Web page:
I recently came across this video and article about a homeless PhD student at UCLA.
I found it interesting because I was homeless at UCLA too.
This post is about my problems with the story, and my experience being homeless at UCLA.
You should go watch that video and read the article first.
What is wrong with the story?
While Louis explicitly says he doesn't want people to feel sorry for him, a lot of it is about how sorry his life is.
Which is concerning considering how privileged Louis really is compared to most homeless people.
They (Louis or the authors) should emphasize this distinction.
And the larger harder, more complicated issue is glossed over, why is Louis homeless?
There is not criticism or critique of the financial systems that are driving up tuition.
No one asks why this is happening.
Why is UCLA increasing tuition, in the face of mass student unrest?
It silences the struggles of the majority of homeless people by omitting their stories.
It also belittles their struggle by casting Louis' homelessness as a somewhat heroic fight for the American dream of going to college and getting a job.
And then it deliberately avoids confronting changes to tuition policy that are driving people to such desperate measures.
Louis isn't like moste homeless people.
Louis is educated, able to keep a job, not battling addiction, has no obvious mental health issues, a car, a family, etc.
On top of that he must have access to support systems in the school to help him finance housing, like all students do.
However he would incur more debt, which isn't something to take lightly.
Why was I homeless?
Louis and I were both in the same situation, be homeless, or incur more debt.
We made the same decision.
And for both of us it was probably the right thing to do.
I barely graduated high school, I never thought I'd go to college.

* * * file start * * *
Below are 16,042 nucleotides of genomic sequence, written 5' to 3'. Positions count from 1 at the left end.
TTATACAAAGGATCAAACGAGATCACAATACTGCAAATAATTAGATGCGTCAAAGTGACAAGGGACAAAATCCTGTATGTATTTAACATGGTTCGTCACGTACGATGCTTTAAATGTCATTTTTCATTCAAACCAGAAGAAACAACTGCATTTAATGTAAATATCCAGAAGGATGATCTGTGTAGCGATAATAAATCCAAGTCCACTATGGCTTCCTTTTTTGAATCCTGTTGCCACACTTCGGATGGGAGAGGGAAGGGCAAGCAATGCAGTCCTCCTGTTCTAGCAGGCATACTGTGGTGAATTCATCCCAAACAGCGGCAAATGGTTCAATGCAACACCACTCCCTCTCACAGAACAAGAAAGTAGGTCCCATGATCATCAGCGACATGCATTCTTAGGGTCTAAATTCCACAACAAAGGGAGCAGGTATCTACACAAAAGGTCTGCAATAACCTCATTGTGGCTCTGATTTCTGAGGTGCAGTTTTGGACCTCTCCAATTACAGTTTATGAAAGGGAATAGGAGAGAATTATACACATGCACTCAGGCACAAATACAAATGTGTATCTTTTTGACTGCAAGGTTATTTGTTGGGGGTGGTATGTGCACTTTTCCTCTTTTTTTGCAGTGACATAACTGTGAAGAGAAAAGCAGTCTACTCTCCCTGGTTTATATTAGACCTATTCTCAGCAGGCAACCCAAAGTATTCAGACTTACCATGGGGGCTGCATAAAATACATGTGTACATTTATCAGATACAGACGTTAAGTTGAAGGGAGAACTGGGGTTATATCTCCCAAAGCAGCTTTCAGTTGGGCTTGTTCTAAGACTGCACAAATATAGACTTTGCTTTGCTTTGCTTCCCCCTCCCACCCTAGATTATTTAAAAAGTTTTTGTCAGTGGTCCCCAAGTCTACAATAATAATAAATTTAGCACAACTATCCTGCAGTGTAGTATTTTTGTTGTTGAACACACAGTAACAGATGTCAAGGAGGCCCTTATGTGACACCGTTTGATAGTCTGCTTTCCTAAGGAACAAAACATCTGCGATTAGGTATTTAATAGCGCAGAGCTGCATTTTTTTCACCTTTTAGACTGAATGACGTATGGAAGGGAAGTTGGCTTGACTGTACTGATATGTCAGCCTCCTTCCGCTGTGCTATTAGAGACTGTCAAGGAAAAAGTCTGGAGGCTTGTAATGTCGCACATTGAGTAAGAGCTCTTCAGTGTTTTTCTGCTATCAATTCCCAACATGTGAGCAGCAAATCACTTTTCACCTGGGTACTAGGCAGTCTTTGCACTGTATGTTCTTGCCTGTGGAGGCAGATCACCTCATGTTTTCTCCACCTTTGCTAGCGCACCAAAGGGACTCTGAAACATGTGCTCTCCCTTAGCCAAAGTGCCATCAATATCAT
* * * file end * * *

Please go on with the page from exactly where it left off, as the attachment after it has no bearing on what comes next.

But after working a full time job, with no benifits, at $8/hr I decided to try to look into it.
I went to San Jacinto Community College for two years, taking all of my lower division classes, and had no debt going into the University of Texas at Austin.
I graduated from UTexas with above a 3.5, a bachelors of science in math, and a bachelors of science in physics (I was a double major).
I did this whith zero financial help from my single mother, or anyone else in my family.
I worked really hard and still graduated with 38k in debt.
So I made it to grad school at UCLA.
The social narrative for a physics PhD student is that you get paid a meager salary, but it is enough to pay rent and tuition.
And you are pursuing you passion so you can put up with being broke.
When I showed up at UCLA I wanted to live at the UCHA housing co-op.
It was pretty much the only place I could afford to live a $555 a month (this is ridiculously cheap for the area).
It was near campus so I didn't need a car.
And it included food!
And co-ops are cool!
But UCHA didn't have space available.
So I decided to just sleep in my hammock on campus or in my office until a space opened up there.
This didn't happen for a whole quarter (3 months).
Telling people you are homeless